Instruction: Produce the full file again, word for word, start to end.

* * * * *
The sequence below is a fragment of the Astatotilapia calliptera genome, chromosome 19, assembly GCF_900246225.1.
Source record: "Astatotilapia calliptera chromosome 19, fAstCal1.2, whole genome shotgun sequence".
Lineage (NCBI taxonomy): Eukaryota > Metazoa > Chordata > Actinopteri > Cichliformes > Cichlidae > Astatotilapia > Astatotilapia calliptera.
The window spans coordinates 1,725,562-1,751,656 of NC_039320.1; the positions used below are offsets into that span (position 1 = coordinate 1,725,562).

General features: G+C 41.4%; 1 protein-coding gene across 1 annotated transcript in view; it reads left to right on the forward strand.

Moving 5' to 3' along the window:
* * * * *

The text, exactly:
The sequence below is a fragment of the Astatotilapia calliptera genome, chromosome 19, assembly GCF_900246225.1.
Source record: "Astatotilapia calliptera chromosome 19, fAstCal1.2, whole genome shotgun sequence".
Lineage (NCBI taxonomy): Eukaryota > Metazoa > Chordata > Actinopteri > Cichliformes > Cichlidae > Astatotilapia > Astatotilapia calliptera.
The window spans coordinates 1,725,562-1,751,656 of NC_039320.1; the positions used below are offsets into that span (position 1 = coordinate 1,725,562).

General features: G+C 41.4%; 1 protein-coding gene across 1 annotated transcript in view; it reads left to right on the forward strand.

Moving 5' to 3' along the window: